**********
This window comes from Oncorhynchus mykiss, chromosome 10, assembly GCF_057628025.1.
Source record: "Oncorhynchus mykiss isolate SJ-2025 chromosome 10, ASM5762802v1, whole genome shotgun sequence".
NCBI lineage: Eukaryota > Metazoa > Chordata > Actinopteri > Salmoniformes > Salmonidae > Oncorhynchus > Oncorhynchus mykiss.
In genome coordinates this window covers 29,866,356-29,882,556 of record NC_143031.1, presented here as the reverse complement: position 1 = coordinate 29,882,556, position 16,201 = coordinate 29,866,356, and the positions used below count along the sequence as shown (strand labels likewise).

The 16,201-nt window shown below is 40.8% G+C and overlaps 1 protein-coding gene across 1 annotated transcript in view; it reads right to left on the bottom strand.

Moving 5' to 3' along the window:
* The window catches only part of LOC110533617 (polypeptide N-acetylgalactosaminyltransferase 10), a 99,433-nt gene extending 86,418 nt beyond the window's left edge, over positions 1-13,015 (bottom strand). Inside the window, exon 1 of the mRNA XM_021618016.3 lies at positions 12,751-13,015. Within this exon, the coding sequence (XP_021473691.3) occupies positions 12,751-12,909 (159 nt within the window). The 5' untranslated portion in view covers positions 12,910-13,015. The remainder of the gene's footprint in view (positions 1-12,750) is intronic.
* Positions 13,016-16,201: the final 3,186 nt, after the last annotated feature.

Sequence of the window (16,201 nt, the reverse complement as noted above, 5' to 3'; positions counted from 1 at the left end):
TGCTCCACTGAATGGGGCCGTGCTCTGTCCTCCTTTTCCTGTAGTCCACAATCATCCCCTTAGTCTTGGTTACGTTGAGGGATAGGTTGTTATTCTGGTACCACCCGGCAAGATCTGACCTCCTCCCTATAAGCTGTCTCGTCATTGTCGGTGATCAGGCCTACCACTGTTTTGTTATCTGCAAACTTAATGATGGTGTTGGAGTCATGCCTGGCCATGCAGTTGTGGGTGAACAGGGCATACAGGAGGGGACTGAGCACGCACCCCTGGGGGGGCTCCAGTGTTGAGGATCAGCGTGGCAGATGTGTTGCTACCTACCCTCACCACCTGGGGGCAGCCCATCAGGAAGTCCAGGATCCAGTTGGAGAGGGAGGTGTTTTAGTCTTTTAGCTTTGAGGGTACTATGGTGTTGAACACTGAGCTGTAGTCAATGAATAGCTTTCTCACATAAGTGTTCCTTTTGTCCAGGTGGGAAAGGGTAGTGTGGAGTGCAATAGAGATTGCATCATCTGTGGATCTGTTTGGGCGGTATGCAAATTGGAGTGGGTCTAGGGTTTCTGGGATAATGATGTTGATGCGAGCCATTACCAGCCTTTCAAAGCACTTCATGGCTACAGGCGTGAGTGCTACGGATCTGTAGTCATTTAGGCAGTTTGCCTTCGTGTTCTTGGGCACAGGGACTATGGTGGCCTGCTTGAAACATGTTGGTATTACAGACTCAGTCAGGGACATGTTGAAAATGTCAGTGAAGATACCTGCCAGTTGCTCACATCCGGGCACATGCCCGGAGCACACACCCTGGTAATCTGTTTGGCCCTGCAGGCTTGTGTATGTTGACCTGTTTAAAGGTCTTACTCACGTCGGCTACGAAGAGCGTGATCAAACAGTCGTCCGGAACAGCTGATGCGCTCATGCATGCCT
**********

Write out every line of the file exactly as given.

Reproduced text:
This window comes from Oncorhynchus mykiss, chromosome 10, assembly GCF_057628025.1.
Source record: "Oncorhynchus mykiss isolate SJ-2025 chromosome 10, ASM5762802v1, whole genome shotgun sequence".
NCBI lineage: Eukaryota > Metazoa > Chordata > Actinopteri > Salmoniformes > Salmonidae > Oncorhynchus > Oncorhynchus mykiss.
In genome coordinates this window covers 29,866,356-29,882,556 of record NC_143031.1, presented here as the reverse complement: position 1 = coordinate 29,882,556, position 16,201 = coordinate 29,866,356, and the positions used below count along the sequence as shown (strand labels likewise).

The 16,201-nt window shown below is 40.8% G+C and overlaps 1 protein-coding gene across 1 annotated transcript in view; it reads right to left on the bottom strand.

Moving 5' to 3' along the window:
* The window catches only part of LOC110533617 (polypeptide N-acetylgalactosaminyltransferase 10), a 99,433-nt gene extending 86,418 nt beyond the window's left edge, over positions 1-13,015 (bottom strand). Inside the window, exon 1 of the mRNA XM_021618016.3 lies at positions 12,751-13,015. Within this exon, the coding sequence (XP_021473691.3) occupies positions 12,751-12,909 (159 nt within the window). The 5' untranslated portion in view covers positions 12,910-13,015. The remainder of the gene's footprint in view (positions 1-12,750) is intronic.
* Positions 13,016-16,201: the final 3,186 nt, after the last annotated feature.

Sequence of the window (16,201 nt, the reverse complement as noted above, 5' to 3'; positions counted from 1 at the left end):
TGCTCCACTGAATGGGGCCGTGCTCTGTCCTCCTTTTCCTGTAGTCCACAATCATCCCCTTAGTCTTGGTTACGTTGAGGGATAGGTTGTTATTCTGGTACCACCCGGCAAGATCTGACCTCCTCCCTATAAGCTGTCTCGTCATTGTCGGTGATCAGGCCTACCACTGTTTTGTTATCTGCAAACTTAATGATGGTGTTGGAGTCATGCCTGGCCATGCAGTTGTGGGTGAACAGGGCATACAGGAGGGGACTGAGCACGCACCCCTGGGGGGGCTCCAGTGTTGAGGATCAGCGTGGCAGATGTGTTGCTACCTACCCTCACCACCTGGGGGCAGCCCATCAGGAAGTCCAGGATCCAGTTGGAGAGGGAGGTGTTTTAGTCTTTTAGCTTTGAGGGTACTATGGTGTTGAACACTGAGCTGTAGTCAATGAATAGCTTTCTCACATAAGTGTTCCTTTTGTCCAGGTGGGAAAGGGTAGTGTGGAGTGCAATAGAGATTGCATCATCTGTGGATCTGTTTGGGCGGTATGCAAATTGGAGTGGGTCTAGGGTTTCTGGGATAATGATGTTGATGCGAGCCATTACCAGCCTTTCAAAGCACTTCATGGCTACAGGCGTGAGTGCTACGGATCTGTAGTCATTTAGGCAGTTTGCCTTCGTGTTCTTGGGCACAGGGACTATGGTGGCCTGCTTGAAACATGTTGGTATTACAGACTCAGTCAGGGACATGTTGAAAATGTCAGTGAAGATACCTGCCAGTTGCTCACATCCGGGCACATGCCCGGAGCACACACCCTGGTAATCTGTTTGGCCCTGCAGGCTTGTGTATGTTGACCTGTTTAAAGGTCTTACTCACGTCGGCTACGAAGAGCGTGATCAAACAGTCGTCCGGAACAGCTGATGCGCTCATGCATGCCT